Vector Synthesis Library for Pure Data

Posted in Announcement on August 4th, 2017 by admin

The Vector Synthesis library allows the creation and manipulation of 2D and 3D vector shapes, Lissajous figures, and scan processed image and video inputs using audio signals sent directly to oscilloscopes, hacked CRT monitors, Vectrex game consoles, ILDA laser displays, or oscilloscope emulation softwares using the Pure Data programming environment.

You can see the latest version of the code here:

Audio waveforms control the vertical and horizontal movements as well as the brightness of a single beam of light, tracing shapes, points and curves with a direct relationship between sound and image.

The technique is based on the well-known principle of Lissajous figures, which are a mathematical representation of complex harmonic motion. Originally displayed by reflecting light between mirrors attached to a pair of vibrating tuning forks, we are most used to seeing them on the screen of an oscilloscope, where they can be produced using pairs of electronic oscillators tuned to specific ratios.

There is a wealth of such experiments from the 1950s onward by major figure such as Mary Ellen Bute, John Whitney, Larry Cuba, Manfred Mohr, Nam June Paik, Ben Laposky, Bill Etra, and Steina & Woody Vasulka, which were all highly inspiration to the development of this library.

You can see a demo video of the scan processing and 3D rotation functions here:

And you can see a two hour video presentation of this library here:

The author also wishes to thank the following people and institutions for their support of the project:

Aalto University Media Lab (Helsinki FI)
Marianne Decoster-Taivalkoski/CMT Sibelius Academy (Helsinki FI)
Jason and Debora Bernagozzi/Signal Culture (Owego NY USA)
Borut Savski/Cirkulacija2 (Ljubljana SI)
Lars Larsen/LZX Industries (Portland OR USA)
Spektrum (Berlin DE)
Andy Farnell
Ivan Marusic Klif
Dave Jones
Nathan Thompson
Roland Lioni/Akira’s Rebirth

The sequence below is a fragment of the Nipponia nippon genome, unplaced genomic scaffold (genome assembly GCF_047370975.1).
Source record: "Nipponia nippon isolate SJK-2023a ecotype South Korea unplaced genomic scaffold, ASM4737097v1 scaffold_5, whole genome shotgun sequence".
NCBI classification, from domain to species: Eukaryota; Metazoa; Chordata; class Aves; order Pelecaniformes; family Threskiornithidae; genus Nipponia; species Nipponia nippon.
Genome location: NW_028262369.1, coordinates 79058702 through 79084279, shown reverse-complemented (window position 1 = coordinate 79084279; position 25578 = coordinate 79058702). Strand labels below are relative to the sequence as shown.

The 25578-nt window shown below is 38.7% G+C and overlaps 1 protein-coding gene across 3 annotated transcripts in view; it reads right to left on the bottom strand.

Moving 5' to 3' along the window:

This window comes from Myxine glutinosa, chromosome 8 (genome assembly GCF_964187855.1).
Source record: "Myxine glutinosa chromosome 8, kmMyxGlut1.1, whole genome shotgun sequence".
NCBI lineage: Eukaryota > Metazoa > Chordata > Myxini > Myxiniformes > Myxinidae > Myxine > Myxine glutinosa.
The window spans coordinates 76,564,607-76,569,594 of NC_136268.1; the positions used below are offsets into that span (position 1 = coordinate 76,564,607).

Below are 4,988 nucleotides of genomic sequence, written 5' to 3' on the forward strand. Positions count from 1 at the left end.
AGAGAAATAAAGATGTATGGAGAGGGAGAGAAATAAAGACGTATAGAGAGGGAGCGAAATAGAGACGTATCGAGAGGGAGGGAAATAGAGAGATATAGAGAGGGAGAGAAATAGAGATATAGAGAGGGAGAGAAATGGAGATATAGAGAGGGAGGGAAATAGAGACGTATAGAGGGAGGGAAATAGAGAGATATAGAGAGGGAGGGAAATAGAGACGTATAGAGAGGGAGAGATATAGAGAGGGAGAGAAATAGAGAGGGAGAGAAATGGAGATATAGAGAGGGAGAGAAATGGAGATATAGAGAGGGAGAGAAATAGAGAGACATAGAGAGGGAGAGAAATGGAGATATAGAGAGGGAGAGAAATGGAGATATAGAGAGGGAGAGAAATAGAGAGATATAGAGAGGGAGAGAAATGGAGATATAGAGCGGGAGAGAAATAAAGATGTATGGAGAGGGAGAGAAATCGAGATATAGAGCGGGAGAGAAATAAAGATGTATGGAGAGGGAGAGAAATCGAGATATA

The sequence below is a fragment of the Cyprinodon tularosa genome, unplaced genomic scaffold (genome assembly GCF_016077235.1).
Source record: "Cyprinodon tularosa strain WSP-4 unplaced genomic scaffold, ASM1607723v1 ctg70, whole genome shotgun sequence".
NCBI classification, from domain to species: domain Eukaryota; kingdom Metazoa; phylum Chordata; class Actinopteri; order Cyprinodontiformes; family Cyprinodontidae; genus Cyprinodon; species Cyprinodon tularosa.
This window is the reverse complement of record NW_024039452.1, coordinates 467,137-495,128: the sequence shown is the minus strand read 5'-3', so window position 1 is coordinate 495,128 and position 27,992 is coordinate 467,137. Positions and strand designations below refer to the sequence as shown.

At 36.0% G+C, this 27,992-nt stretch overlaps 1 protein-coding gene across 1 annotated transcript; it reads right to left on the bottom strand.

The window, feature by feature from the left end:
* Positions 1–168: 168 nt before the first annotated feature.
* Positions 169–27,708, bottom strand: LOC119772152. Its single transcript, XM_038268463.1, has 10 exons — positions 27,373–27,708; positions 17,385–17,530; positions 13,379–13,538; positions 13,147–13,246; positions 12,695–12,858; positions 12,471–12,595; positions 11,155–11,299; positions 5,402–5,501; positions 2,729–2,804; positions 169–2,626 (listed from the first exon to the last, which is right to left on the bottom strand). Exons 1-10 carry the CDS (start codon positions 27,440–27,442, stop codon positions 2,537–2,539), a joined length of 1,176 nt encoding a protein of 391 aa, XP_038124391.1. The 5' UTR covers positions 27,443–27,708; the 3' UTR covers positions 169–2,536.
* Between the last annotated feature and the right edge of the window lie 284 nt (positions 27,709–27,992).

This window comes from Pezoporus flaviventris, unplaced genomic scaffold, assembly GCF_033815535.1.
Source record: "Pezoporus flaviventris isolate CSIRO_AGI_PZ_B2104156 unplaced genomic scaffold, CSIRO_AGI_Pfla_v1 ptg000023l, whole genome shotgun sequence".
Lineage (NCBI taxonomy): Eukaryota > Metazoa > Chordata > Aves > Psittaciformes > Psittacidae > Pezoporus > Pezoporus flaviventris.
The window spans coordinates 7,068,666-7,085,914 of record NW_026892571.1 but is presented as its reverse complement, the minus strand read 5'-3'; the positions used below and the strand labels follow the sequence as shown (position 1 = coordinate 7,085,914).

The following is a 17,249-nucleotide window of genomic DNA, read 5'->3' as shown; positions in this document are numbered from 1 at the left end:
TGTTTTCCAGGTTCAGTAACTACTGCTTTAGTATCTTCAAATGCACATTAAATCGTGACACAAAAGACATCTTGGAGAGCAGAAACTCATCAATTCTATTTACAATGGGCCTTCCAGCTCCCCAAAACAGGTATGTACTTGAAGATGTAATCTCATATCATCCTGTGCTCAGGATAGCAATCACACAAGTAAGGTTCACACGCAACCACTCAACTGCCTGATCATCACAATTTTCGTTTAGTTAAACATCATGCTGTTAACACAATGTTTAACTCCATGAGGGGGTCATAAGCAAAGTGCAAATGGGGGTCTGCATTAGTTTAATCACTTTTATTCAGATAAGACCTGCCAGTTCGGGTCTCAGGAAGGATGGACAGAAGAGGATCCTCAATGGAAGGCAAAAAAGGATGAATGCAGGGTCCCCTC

Lee Montgomery

Derek Holzer Berlin July 2017

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Posted in Documentation on February 7th, 2017 by admin

SKETCHES for VECTOR SYNTHESIS [2017][HD720] from macumbista

The VECTOR SYNTHESIS project is an audiovisual, computational art project using entirely analog synthesis and vector graphics display techniques to investigate the direct relationship between sound+image. Driven by the waveforms of an analog synthesizer, the vertical and horizontal movements of a single beam of light trace shapes, points and curves with infinite resolution, opening a hypnotic window into the process by which the performed sound is created.

This project is available as a live performance, a video installation or soon as a standalone audiovisual object crafted from handmade circuits and analog CRT tubes.

Informed by the discourse of media archaeology, my own personal interest in analog vector graphics isn’t merely retro-for-retro’s-sake. Rather, it is an exploration of a once-current and now discarded technology linked with specific utopias and dystopias from another time.

Essay “The Vectorian Era” here:

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The Vectorian Era

Posted in Text on November 23rd, 2016 by admin


THE VECTORIAN ERA: an Investigation into Analog Computer Graphics

The Vectorian Era opens with a screaming across the sky. Analog electronic computers predate their digital counterparts by several decades, and one of the first practical applications of the analog computer was in controlling the trajectories of German V2 rockets as they traced their rainbow of gravity from Flanders towards London during the Second World War. As Friedrich Kittler has observed, the relationship of media technology to military tools of destruction was sealed by moments such as these.

Post-war developments continued in this direction. Tennis for Two, programmed in 1958 by William Higinbotham on an analog computer at Brookhaven National Laboratories in Long Island NY USA, using an oscilloscope as the display. It combined a two-player interface with physics models of a bouncing ball displayed as vectors in motion, and is arguably the first publicly-playable video game. The laboratory itself performed government research into nuclear physics, energy technology, and national security.